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Maximum elastic energy in rope

  1. Nov 7, 2012 #1
    Hello,

    If a climber attached by rope happened to fall what would be the maximum elastic energy stored in the rope?
    I believe all the potential energy due to altitude would be converted into elastic in the rope (once the elastic energy is maximum and the kinetic energy equals zero), would it not? Or is the total energy stored in the rope be equal to the sum of the potential and elastic?
     
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  3. Nov 7, 2012 #2
    May someone please help me sort this out?

    I am trying to find out whether a person weighing 784.8 N could survive the fall, given that the initial length of the cord (L0) is 2 m, the person falls 4 m down, the diamater of the cord is 10.5 mm, and pi*diameter^2*Y (=Young modulus) is known to be 750 Pounds.

    I wrote down the energy balance thus:

    Mg(L0 + delta L) = [0.5*A (=surface area of cord)*Y]/L0

    Which could be written as:
    Mg(L0 + delta L) = [pi*diameter^2*Y*(delta L)^2]/8L0

    Now, could I deduce whether the person will survive the fall from this expression? Or, ought I to write down a force balance, thus:

    Mg = [A*Y*(delta L)]/L0

    Whence I could find the maximum M the cord could possibly bear?

    I am also given that the maximum force possible to be exerted without the person getting hurt is 2650 Pounds.

    Please advise on this.
     
  4. Nov 7, 2012 #3
    I made a mistake. The initial formulation of the energy balance ought to be:
    Mg(L0 + delta L) = [0.5*A (=surface area of cord)*Y]*(delta L)^2/L0
     
  5. Nov 7, 2012 #4

    haruspex

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    So are you ok now or do you still need help?
     
  6. Nov 7, 2012 #5
    Hi,
    Thank you for replying!
    I have actually changed the equations since posted, to:

    (1) Mg(h + Xmax) = [pi*diameter^2*Xmax^2*Y]/8L0
    (2) Fmax = [pi*diameter^2*Y*Xmax]/4L0

    I am quite positive they are correct, yet by all means do please confirm.
    Another thing is that (pi*diameter^2*Y) is given as 7500 Pounds (and not as 750 Pounds, as I initially stated). Pardon me for that.
    In case a 784.8 N person were to fall from that height, I got that the maximum force would be equal to 1340 Pounds (Y = 96.31*10^6 Pa, maximum elongation = 1.43 m), which is less than 2650 (=the maximum force possible without any harm, thus the question states). Furthermore, a 981 N person would also not be harmed, as the maximum force then would be equal to 1525 Pounds.
    Do these results seem reasonable to you, or have I made some mistakes? May you kindly confirm?
     
  7. Nov 7, 2012 #6
    A few further remarks, if I may: I used 1 Pound force = 4.48 Newtons, thus I got to Y = 96.31*10^6. I had to solve the quadratic equation for the energy in order to determine the maximum elongation.
     
  8. Nov 7, 2012 #7

    haruspex

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    I'm finding what you've written rather confusing. It would help me if you could just use algebra and refrain from putting in the values of the constants until the end.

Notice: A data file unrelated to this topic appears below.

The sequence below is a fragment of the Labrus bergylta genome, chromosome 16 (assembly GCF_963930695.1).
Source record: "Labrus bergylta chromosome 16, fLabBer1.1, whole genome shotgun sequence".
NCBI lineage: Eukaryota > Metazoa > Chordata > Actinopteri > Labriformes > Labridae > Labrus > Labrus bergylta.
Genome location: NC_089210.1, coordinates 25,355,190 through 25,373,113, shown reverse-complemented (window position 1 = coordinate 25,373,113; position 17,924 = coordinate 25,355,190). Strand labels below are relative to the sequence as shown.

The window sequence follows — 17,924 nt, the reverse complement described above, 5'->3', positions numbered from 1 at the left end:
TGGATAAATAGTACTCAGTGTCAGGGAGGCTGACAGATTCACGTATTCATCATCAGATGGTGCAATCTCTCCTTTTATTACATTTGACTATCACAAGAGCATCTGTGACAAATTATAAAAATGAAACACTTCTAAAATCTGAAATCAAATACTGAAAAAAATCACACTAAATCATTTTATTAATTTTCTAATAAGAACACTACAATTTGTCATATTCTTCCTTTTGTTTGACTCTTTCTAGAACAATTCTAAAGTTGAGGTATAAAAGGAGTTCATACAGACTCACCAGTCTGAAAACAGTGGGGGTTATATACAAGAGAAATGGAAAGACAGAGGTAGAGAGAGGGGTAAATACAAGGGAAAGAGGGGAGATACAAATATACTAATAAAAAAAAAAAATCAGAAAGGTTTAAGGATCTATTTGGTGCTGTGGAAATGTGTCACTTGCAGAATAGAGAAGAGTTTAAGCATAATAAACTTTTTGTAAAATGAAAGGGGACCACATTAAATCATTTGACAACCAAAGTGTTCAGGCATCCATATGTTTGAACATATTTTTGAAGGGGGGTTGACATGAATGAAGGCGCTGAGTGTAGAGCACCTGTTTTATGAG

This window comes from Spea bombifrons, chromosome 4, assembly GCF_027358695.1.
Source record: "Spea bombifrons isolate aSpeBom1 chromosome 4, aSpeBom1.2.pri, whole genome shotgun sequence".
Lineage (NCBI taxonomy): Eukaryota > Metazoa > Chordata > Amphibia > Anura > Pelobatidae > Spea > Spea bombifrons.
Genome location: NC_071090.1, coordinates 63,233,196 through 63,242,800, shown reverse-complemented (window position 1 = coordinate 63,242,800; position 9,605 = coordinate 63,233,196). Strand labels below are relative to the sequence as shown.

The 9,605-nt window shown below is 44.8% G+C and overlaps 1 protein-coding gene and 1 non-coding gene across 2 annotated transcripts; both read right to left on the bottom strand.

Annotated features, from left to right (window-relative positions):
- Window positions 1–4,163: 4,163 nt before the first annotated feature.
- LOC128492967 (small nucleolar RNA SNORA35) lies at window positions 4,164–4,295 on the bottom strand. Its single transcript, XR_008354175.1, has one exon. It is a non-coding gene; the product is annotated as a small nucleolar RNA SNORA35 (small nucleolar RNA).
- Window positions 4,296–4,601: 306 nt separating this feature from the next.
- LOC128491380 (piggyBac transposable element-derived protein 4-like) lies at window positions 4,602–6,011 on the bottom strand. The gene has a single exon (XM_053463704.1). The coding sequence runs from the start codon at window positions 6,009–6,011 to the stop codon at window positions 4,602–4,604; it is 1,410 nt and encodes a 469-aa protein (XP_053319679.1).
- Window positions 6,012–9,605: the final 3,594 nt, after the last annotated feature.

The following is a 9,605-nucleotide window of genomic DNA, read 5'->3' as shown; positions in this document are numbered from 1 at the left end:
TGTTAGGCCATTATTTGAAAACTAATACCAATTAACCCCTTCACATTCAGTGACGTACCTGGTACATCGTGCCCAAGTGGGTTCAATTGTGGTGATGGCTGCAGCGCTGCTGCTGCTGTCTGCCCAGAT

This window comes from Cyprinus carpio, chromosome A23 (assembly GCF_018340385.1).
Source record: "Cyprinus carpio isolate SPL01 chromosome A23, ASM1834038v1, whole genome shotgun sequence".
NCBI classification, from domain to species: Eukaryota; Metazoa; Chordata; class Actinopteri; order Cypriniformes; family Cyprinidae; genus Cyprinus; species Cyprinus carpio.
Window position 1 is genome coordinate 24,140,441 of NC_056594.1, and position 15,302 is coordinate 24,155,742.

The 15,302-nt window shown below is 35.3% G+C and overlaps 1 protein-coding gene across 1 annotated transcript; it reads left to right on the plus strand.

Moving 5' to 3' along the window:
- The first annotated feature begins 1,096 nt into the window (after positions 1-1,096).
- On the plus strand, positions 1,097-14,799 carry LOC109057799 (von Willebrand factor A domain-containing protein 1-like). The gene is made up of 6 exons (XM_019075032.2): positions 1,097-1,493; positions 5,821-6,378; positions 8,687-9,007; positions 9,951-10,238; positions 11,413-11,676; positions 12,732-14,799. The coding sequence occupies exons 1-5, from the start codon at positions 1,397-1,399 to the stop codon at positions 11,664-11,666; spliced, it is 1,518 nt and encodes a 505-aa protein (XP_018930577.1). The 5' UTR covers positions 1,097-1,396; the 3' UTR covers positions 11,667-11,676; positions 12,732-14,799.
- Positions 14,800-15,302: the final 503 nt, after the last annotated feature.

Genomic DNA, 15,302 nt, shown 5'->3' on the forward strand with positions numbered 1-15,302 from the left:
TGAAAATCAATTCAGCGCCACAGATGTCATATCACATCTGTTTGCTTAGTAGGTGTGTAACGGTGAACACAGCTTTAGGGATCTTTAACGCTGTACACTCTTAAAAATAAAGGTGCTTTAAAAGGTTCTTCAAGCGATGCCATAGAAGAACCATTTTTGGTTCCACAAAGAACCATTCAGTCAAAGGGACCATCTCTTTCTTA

I was confused about the 4m, but I think I understand it: the climber falls when 2m above the point of attachment of rope to rock, so the climber falls 4m before the rope becomes taut. Is that it?
     
  9. Nov 7, 2012 #8
    No values whatsoever have yet been substituted into the equations! The 4 you are referring to has nothing to do with the height. It is merely pi*radius^2=pi*(diameter^2)/4.
     
  10. Nov 8, 2012 #9
    The dynamic kernmantle rope used for fall protection by climbers is specifically designed to absorb quite a lot of energy. To complicate things further, the climber has a whole lot of choices as to which rope to buy, each with different energy absorption characteristics. That is why the rope suppliers will provide this engineering test data to the interested customer.

    Once you have this information, you can determine how much energy is absorbed by the rope, and how much of it is returned to the climber as the elastic energy that results in the rebound.

    Energy absorbed will heat the rope. If the fall is too high, the amount of energy transmitted to the rope will be high enough to at least partly melt the rope fibers. A friend survived a 160 ft fall with nearly no injury because he had designed sufficient energy absorption into his support system. A large part of his energy absorbing system was the rope itself, but it ruined the rope. It partly melted and then became stiff as a rod upon cooling. It also lost about 30% if the rope's original diameter.
     
    Last edited: Nov 8, 2012
  11. Nov 8, 2012 #10

    haruspex

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    Sorry, I should have made that clearer. The equations you posted are ok, but you didn't develop them into an equation for the answer - just quoted a numerical answer.
    No I mean this 4: "the person falls 4 m down". The only way I can make sense of this is that the climber slips when 2m above the point at which the rope is anchored, i.e. it is taut (just) in what one might call the 12 o'clock position. The climber therefore falls 4m before the rope becomes taut again, now in the 6 o'clock position. The total PE lost by climber is therefore Mg(h+x) where h = 4. Perhaps you thought that was obvious. Perhaps it should have been.
    I don't understand why you need to know the rope's diameter if you already know the value of k = A*Y.
    Fwiw, I get Fmax = Mg(1+√(1+2hk/MgL)) where k = 7500 lb wt.
     
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